Beer man delivers in time of need, puts out dangerous fire
The quick actions of a local beer deliveryman averted disaster Tuesday at a Glenwood Springs gas station.
Around 4 p.m., an explosion and subsequent fire were sparked at a gas pump, quickly engulfing the area around gasoline pump No. 3 of Central Station Texaco and torching the driver’s side of a minivan.
The flare-up occurred as George Madsen of Aspen was trying to pump gas into his conversion camper minivan. He and his wife, Connie, were on their way out of town for a week-long vacation when they decided to fill up at the station, at the corner of 23rd Street and Grand Avenue.
Madsen is a former editor of the Aspen Times and former Pitkin County commissioner.
Witnesses said Madsen was having problems getting the pump to work, so he went inside the station to get some help from the attendant.
Connie said the problem continued, and after her husband went into the station for the second time, station attendant Christine Bostic came out to help him.
“It was dripping, gas was coming out of the nozzle,” Bostic said.
Connie described what she next saw from inside the van.
“Finally she jiggled something and the gas started going,” she said.
That was when the gas vapors somehow caught fire.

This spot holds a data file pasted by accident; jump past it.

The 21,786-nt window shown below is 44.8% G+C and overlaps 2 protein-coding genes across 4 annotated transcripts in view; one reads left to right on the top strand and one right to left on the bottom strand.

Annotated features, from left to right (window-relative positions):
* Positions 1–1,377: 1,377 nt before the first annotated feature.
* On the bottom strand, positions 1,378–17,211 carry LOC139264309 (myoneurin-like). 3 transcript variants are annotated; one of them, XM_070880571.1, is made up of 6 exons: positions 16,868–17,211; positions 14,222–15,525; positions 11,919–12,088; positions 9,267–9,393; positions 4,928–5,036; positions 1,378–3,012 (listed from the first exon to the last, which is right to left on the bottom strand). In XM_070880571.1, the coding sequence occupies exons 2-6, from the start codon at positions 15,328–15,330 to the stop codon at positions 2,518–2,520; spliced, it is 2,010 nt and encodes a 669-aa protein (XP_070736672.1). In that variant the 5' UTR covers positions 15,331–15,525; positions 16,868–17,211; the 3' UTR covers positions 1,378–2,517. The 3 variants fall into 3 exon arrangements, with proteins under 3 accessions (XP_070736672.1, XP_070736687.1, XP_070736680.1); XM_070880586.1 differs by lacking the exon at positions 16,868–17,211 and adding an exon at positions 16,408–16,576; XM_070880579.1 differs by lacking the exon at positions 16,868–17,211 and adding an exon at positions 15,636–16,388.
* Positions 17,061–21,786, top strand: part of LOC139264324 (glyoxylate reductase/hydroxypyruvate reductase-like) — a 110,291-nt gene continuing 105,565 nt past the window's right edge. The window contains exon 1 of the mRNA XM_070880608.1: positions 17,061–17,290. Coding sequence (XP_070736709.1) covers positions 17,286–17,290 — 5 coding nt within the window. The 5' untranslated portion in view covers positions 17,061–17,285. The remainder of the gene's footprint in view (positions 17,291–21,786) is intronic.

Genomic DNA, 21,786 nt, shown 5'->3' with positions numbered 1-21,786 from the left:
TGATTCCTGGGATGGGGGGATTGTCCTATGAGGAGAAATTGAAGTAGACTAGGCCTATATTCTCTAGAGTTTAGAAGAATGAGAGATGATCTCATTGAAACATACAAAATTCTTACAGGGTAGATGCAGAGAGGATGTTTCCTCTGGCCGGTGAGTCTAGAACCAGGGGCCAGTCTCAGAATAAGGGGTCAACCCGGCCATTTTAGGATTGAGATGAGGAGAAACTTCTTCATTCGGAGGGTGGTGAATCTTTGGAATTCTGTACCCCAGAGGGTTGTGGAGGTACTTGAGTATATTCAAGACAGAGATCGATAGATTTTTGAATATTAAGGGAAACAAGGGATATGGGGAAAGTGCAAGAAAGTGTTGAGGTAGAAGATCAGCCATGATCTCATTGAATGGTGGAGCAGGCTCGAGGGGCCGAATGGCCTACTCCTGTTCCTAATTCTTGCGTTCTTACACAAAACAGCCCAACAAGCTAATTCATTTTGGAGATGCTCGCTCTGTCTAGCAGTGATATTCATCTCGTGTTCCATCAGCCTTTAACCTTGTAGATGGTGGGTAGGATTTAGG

“It was enveloped with flames 15 feet high,” she said. “We were running for our lives, we thought the whole thing was going to blow and we had propane in the van.”
Bostic said she wasn’t sure what caused the fire, but she and another employee speculated that it could have been a spark caused by static electricity.
“I jumped back because I was out near it when it happened,” she said.
The fire didn’t last for long, thanks to Brian Klein, a beer delivery truck driver who works for Orrison Distributing. He and another Orrison employee were delivering beer to Big Sid’s Bottles, located next to the gas station, when the flare-up occurred.
“There were flames everywhere,” Klein said “I was on the other side of the trailer and I saw flames, so I grabbed a fire extinguisher.”
He ran over to what witnesses describes as a 10- to 15-foot wall of flames and sprayed the extinguisher’s contents onto the fire, dousing the blaze.
Klein said all truck drivers are required by law to carry a fire extinguisher.
George Madsen said he was impressed with Klein’s quick actions.
“Wow, he was on it fast,” he said.
Bill Harding, who acted as the incident commander at the scene for the Glenwood Springs Fire Department, said the cause of the blowup was still being determined. Klein had already snuffed the flames by the time fire crews arrived.
Shortly after the fire, a gasoline pump technician was looking over the pump, but the gas station was allowed to remain open.
The nozzle was partly melted and the station bore some black marks from the fire, but at first glance the damage didn’t appear to be substantial.
The burned van was pulled onto a flatbed tow truck and taken away.
George Madsen suffered some minor burns on his hand and forearm, but he said he didn’t plan to seek medical attention.
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